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1959

Aldous Huxley gives a speech in London on “Latent Human Potential.” COINTELPRO is kicked off and the games begin.

Morris K. Jessup found dead in his station wagon in a Dade County Park, Florida, on the evening of April 29, 1959. A hose had been attached to the exhaust pipe of the station wagon and looped into the closed interior. The whole set-up had been accomplished during daylight hours, in a public park. Ever since, researchers have said that Jessup’s death was the price he paid for getting too close to the truth. You see, Jessup’s death is SO apparent a suicide, that everyone just KNEW that it was NOT a suicide. And, of course, as a consequence, an entire mythos was born about something called the Philadelphia Experiment having to do with Time Travel.

Haiti – The U.S. military helps “Papa Doc” Duvalier become dictator of Haiti. He creates his own private police force, the “Tonton Macoutes,” who terrorize the population with machetes. They will kill over 100,000 during the Duvalier family reign. The U.S. does not protest their dismal human rights record.

Lt. Colonel Richard Headrick “Saucers exist, I saw two. They were intelligently flown or operated (evasive tactics, formation flight, hovering). They were mechanisms, not United States weapons, nor Russian. I presume they are extraterrestrial.” Headrick was a radar bombing expert, 1959.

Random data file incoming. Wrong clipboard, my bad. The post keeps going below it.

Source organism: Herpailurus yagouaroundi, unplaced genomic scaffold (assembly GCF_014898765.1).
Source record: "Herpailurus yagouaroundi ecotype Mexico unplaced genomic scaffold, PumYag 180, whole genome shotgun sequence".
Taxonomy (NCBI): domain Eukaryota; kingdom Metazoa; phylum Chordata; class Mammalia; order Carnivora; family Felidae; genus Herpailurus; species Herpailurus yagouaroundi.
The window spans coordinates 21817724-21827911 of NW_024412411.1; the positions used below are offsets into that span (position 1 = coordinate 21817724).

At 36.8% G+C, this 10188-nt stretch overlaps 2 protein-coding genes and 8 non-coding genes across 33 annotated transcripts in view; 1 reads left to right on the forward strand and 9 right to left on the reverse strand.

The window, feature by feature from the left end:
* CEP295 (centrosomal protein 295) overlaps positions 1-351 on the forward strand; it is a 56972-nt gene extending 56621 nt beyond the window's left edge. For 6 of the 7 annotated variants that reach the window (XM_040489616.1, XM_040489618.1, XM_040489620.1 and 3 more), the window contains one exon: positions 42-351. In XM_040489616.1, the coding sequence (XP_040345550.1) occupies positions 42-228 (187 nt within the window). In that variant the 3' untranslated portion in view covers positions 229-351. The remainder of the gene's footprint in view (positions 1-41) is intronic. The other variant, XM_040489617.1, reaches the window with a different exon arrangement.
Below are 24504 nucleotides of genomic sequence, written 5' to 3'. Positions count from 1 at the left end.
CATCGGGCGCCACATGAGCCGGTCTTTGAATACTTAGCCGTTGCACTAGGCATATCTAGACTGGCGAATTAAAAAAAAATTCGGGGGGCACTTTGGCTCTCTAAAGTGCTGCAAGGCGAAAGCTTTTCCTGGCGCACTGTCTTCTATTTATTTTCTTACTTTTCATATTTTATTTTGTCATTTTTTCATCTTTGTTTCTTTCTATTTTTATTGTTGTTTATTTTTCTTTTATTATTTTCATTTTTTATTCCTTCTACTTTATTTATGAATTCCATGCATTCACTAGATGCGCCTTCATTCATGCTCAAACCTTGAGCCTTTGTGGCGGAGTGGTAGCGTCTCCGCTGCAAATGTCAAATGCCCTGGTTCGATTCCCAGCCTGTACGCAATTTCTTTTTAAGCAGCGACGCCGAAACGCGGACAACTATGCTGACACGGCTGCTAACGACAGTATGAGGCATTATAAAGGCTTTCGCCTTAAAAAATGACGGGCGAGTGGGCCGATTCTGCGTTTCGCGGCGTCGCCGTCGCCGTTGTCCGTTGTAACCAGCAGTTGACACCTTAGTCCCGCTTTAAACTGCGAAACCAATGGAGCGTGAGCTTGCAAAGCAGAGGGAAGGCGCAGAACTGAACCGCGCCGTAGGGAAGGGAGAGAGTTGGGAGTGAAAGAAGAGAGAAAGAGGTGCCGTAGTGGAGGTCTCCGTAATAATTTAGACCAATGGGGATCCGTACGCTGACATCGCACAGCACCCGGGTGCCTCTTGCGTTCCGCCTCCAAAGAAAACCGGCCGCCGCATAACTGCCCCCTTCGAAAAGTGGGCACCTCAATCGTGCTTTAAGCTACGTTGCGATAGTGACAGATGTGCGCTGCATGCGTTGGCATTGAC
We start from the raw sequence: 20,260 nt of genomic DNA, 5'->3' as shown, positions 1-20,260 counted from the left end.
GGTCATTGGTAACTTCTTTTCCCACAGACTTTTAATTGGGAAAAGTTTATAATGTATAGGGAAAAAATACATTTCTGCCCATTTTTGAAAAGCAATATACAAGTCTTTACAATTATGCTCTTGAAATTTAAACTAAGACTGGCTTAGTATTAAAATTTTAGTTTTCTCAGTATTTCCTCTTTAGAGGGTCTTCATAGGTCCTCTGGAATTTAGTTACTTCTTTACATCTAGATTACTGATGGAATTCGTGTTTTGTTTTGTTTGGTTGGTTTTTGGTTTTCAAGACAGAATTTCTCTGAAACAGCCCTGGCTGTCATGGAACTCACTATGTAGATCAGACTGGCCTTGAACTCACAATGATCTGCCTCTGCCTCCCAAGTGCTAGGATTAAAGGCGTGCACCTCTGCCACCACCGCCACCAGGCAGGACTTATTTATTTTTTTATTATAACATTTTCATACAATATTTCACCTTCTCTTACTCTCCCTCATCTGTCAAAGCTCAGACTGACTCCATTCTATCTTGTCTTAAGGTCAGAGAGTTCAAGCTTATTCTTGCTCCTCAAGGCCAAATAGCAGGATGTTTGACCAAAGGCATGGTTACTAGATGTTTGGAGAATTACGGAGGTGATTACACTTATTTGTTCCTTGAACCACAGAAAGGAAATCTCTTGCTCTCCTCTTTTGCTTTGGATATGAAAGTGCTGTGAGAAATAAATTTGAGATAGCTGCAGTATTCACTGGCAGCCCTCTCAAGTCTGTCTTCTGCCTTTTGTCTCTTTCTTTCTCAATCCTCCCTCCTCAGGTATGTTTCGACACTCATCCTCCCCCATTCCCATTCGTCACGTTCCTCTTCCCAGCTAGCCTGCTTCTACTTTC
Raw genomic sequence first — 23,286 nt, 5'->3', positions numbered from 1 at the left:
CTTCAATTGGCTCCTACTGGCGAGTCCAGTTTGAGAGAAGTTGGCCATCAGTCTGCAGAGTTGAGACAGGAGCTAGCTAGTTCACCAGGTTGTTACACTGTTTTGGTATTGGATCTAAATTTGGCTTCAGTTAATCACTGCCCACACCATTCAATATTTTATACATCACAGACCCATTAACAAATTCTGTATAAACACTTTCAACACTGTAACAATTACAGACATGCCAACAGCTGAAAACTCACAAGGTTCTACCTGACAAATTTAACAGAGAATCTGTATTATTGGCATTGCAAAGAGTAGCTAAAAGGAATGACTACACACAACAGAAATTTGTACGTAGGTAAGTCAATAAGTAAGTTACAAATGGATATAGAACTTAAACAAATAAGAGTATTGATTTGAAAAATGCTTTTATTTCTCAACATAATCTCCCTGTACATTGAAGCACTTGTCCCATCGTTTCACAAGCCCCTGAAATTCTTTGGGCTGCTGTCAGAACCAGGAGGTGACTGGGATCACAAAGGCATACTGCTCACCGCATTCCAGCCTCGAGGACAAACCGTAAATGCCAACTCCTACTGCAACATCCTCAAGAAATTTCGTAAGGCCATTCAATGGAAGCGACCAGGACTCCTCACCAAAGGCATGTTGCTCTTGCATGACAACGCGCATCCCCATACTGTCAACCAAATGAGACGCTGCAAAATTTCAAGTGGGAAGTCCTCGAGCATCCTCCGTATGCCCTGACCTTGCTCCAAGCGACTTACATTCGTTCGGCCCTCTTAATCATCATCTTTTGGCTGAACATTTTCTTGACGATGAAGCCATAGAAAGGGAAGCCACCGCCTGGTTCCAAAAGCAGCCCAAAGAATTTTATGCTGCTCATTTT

The horrific experiments conducted by the Army and CIA at Edgewood Arsenal and McGill University worsened with the addition of a new chemical: quinunclidinyl benzilate, or BZ. More powerful than LSD, the effects of BZ lasted three days. At times, the effects lasted as long as six days. Between 1959 and 1975, an estimated 2,800 U. S. soldiers were given BZ at Edgewood Arsenal.

Jose Delgado invented the stimociever, a miniature depth electrode able to receive and transmit electronic signals over FM radio waves. By stimulating a correctly positioned stimociever, an outside operator could wield a surprising degree of control over the subject’s responses.

Keyhoe and NICAP hear rumors that Edward J. Ruppelt, under great pressure, would be revising the conclusion of his 1956 book, The report on Unidentified Flying Objects. Ruppelt had worked against UFO secrecy from 1954 onward. He essentially made an enemy of the Air Force by 1975, burned bridges with former colleagues by 1959, and finally died in 1960.

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